Fisher Monuments operated by three generations

Jordan Beck | Daily Press Tom Fisher, co-owner of Escanaba business Fisher Monuments, right, stands with his grandson, sales associate Jake Fisher, in the business’ showroom.

Editor’s note: The Daily Press features a profile of an area business each week. This week’s featured business is Fisher Monuments in Escanaba.

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By Jordan Beck

jbeck@dailypress.net

ESCANABA — Memorial Day will be observed later this month. Tom Fisher, co-owner of Escanaba business Fisher Monuments, said the holiday marks his business’ biggest time of year.

Fisher has run the business for 52 years. Initially, he ran Fisher Monuments from his house.

“I worked out of my home for … well over 25 years,” he said.

His wife Rose did office work for the business at the time.

In May 1996, Fisher built the business’ current office and showroom on North Lincoln Road.

Today, Fisher co-owns Fisher Monuments along with his daughter Jacqui Fisher-Martenson. His grandson, Jake Fisher, has worked at the business as a sales associate for two years.

“The only ones that work here is the three of us,” Fisher said.

According to Fisher, the majority of Fisher Monuments’ customers are from Delta, Schoolcraft and Marquette counties.

People can take a look at the products sold by Fisher Monuments at the business’ showroom. Over 40 stones are on display in the showroom building, and more than 50 are on display outside.

“The inside display has worked great for the winter months,” Fisher said.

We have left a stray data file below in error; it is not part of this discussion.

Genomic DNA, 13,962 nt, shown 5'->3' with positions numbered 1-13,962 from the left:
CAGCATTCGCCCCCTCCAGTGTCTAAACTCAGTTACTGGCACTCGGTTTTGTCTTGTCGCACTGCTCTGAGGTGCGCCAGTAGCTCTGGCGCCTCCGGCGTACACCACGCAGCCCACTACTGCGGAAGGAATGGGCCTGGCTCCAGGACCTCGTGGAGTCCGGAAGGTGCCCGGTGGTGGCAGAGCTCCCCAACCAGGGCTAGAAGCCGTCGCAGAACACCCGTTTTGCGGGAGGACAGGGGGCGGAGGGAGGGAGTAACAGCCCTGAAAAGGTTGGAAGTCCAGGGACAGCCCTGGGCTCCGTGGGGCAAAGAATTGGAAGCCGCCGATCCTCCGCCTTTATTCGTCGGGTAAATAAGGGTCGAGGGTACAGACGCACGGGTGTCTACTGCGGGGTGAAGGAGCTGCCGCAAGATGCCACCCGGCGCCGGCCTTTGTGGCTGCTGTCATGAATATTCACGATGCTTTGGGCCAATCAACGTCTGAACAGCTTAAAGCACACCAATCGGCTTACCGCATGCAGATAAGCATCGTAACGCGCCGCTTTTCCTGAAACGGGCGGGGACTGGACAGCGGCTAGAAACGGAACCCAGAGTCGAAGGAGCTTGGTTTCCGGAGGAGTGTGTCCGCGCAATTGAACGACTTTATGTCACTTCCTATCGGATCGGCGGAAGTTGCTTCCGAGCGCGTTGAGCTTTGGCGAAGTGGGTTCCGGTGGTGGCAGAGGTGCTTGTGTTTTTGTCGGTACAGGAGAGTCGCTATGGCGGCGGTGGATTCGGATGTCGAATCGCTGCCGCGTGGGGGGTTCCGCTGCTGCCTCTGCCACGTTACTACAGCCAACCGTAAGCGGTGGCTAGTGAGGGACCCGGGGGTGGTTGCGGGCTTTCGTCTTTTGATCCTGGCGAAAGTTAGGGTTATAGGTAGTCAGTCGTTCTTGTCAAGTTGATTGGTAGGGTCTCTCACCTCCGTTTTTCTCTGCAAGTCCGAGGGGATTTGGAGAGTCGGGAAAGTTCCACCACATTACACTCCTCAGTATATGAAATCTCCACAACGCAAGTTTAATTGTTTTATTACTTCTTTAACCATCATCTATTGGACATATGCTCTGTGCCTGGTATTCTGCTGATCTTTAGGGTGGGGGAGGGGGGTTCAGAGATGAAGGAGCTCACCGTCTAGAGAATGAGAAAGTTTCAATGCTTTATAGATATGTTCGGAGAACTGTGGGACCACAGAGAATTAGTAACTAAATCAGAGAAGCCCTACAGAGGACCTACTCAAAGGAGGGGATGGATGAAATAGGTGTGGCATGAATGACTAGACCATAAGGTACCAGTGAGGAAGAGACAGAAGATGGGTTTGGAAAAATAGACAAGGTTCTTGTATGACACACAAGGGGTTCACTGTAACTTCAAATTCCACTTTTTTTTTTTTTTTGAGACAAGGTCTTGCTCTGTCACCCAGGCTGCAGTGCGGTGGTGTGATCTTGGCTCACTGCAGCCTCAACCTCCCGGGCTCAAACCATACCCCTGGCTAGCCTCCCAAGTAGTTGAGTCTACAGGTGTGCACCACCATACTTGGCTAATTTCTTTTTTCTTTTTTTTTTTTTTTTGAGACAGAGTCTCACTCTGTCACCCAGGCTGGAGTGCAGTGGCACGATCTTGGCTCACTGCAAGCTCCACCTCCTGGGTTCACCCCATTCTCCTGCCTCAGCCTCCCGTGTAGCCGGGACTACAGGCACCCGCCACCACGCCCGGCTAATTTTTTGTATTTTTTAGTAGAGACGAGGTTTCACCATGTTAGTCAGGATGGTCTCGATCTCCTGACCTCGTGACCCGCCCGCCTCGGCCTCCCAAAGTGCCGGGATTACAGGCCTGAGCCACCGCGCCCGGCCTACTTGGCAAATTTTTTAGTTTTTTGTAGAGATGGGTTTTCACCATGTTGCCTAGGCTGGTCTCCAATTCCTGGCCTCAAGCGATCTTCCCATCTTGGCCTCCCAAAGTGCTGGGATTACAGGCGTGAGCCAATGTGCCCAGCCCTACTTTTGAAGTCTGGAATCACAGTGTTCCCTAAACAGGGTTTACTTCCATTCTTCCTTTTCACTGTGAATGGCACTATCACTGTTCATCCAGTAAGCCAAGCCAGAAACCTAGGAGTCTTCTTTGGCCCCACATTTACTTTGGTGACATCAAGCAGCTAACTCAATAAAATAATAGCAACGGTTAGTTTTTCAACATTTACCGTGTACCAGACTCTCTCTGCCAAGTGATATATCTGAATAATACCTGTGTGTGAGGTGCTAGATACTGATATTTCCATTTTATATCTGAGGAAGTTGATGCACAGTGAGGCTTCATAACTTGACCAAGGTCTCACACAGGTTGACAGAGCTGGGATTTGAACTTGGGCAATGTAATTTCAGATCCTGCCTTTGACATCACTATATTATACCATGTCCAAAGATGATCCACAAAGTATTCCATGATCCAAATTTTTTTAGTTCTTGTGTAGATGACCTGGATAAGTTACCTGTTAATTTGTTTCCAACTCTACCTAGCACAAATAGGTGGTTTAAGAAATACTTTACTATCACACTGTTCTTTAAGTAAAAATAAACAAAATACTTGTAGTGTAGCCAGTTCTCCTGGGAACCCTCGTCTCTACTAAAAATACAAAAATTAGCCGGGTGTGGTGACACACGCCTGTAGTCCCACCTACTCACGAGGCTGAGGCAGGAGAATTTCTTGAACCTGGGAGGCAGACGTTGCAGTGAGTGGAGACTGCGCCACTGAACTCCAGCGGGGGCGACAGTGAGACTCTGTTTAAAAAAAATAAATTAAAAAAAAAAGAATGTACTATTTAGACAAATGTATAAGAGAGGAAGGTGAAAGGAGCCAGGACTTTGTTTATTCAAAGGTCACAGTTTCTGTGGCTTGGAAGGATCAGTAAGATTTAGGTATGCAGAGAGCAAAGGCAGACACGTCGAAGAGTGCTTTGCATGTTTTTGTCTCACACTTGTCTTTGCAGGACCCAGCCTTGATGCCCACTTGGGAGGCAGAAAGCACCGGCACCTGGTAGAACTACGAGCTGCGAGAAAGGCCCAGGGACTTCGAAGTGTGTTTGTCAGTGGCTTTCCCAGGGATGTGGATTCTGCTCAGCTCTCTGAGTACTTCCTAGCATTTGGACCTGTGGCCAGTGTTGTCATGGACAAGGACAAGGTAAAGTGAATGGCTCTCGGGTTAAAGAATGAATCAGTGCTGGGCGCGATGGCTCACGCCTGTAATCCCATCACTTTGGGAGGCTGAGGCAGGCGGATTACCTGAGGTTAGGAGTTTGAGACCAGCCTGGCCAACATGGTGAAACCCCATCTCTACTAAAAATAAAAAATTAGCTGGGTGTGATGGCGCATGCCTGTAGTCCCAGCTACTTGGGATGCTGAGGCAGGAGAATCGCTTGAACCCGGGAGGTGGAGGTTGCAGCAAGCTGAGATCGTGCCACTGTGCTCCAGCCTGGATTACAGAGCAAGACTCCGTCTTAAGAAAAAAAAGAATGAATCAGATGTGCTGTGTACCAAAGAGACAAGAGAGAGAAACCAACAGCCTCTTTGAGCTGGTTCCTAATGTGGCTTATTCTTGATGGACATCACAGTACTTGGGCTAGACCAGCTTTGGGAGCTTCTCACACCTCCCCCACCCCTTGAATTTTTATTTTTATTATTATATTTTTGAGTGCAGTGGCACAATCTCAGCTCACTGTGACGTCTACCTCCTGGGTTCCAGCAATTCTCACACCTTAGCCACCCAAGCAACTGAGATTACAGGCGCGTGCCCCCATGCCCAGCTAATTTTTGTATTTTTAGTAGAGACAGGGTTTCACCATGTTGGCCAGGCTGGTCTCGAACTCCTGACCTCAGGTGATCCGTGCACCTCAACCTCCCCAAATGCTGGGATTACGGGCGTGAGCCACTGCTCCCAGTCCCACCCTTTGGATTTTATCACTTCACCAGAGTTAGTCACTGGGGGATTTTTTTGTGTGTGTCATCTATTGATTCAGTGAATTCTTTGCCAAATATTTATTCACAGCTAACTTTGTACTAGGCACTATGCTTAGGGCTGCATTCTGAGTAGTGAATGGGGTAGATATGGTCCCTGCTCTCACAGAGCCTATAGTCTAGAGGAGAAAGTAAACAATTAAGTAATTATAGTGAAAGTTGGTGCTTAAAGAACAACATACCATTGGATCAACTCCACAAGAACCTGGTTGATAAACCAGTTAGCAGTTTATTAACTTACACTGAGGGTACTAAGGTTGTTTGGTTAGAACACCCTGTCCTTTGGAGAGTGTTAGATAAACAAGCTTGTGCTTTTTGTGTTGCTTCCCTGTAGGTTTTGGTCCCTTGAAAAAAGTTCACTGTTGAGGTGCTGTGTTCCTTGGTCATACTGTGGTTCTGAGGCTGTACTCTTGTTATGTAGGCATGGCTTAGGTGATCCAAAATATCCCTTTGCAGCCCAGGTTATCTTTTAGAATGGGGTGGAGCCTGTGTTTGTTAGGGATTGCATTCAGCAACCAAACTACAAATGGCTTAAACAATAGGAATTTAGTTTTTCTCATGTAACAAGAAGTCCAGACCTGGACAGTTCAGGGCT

Most of the monuments sold by Fisher Monuments fall into one of four categories: lawn-level monuments, bevel monuments, slant monuments and upright monuments. Of these, Fisher said upright monuments are his business’ strongest seller.

“(People) can find them much easier, and they’re not covered with the snow,” he said.

Fisher noted the business has sold a number of larger-scale monuments, as well.

“We’ve also sold … nine or 10 mausoleums,” Fisher said.

Additionally, Fisher Monuments has built a total of four war memorials.

“We put a monument in the Arlington National Cemetery in Washington, D.C. last year,” Fisher said. The business’ other war memorials are in Curtis, Gladstone and Garden.

Over the years, Fisher Monuments has developed partnerships with multiple suppliers.

“Originally, we only had two suppliers — one for bronze markers and one for granite markers,” Fisher said.

Today, Fisher Monuments works with a total of eight suppliers. Fisher said granite for the business’ monuments is sourced from the states of Minnesota, Wisconsin and Georgia, as well as India and Canada.

The business has also been working with other companies to deliver the monuments it sells.

“In the last 20 years, we’ve expanded to lower Michigan and Wisconsin for delivery,” Fisher said.

Fisher Monuments is able to arrange for monuments to be delivered anywhere in the continental United States free of charge.

In addition to these partnerships, Fisher Monuments has been working with an Upper Peninsula-based company to provide sandblasting services at its showroom for about two years.

Looking ahead, Fisher said he aims to continue updating his business’ showroom.

“Every year, we try to buy 10 or 12 new stones for display,” he said.

Aside from this, he plans to continue his work at Fisher Monuments.

“I guess just to keep the family business going,” Fisher said of his goals.

To learn more about Fisher Monuments, visit www.fishermonuments.com.

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